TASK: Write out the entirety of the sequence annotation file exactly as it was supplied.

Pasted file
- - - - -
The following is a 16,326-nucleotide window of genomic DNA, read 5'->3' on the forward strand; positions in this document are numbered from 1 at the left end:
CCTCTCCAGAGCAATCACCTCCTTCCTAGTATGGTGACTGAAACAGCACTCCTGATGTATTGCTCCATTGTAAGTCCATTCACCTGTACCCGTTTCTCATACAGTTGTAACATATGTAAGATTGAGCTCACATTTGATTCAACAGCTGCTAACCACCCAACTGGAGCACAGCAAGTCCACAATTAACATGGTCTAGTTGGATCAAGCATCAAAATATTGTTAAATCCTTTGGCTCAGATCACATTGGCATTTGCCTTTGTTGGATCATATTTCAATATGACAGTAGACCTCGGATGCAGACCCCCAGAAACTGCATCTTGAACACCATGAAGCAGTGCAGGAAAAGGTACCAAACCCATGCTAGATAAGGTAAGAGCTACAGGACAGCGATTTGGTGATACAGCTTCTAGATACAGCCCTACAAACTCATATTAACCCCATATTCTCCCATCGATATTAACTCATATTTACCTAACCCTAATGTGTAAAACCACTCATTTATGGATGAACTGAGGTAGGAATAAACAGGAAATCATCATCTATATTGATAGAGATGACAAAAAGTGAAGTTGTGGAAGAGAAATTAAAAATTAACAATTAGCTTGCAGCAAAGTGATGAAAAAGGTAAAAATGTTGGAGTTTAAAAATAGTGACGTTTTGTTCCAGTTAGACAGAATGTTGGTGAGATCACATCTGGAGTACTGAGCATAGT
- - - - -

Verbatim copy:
The following is a 16,326-nucleotide window of genomic DNA, read 5'->3' on the forward strand; positions in this document are numbered from 1 at the left end:
CCTCTCCAGAGCAATCACCTCCTTCCTAGTATGGTGACTGAAACAGCACTCCTGATGTATTGCTCCATTGTAAGTCCATTCACCTGTACCCGTTTCTCATACAGTTGTAACATATGTAAGATTGAGCTCACATTTGATTCAACAGCTGCTAACCACCCAACTGGAGCACAGCAAGTCCACAATTAACATGGTCTAGTTGGATCAAGCATCAAAATATTGTTAAATCCTTTGGCTCAGATCACATTGGCATTTGCCTTTGTTGGATCATATTTCAATATGACAGTAGACCTCGGATGCAGACCCCCAGAAACTGCATCTTGAACACCATGAAGCAGTGCAGGAAAAGGTACCAAACCCATGCTAGATAAGGTAAGAGCTACAGGACAGCGATTTGGTGATACAGCTTCTAGATACAGCCCTACAAACTCATATTAACCCCATATTCTCCCATCGATATTAACTCATATTTACCTAACCCTAATGTGTAAAACCACTCATTTATGGATGAACTGAGGTAGGAATAAACAGGAAATCATCATCTATATTGATAGAGATGACAAAAAGTGAAGTTGTGGAAGAGAAATTAAAAATTAACAATTAGCTTGCAGCAAAGTGATGAAAAAGGTAAAAATGTTGGAGTTTAAAAATAGTGACGTTTTGTTCCAGTTAGACAGAATGTTGGTGAGATCACATCTGGAGTACTGAGCATAGT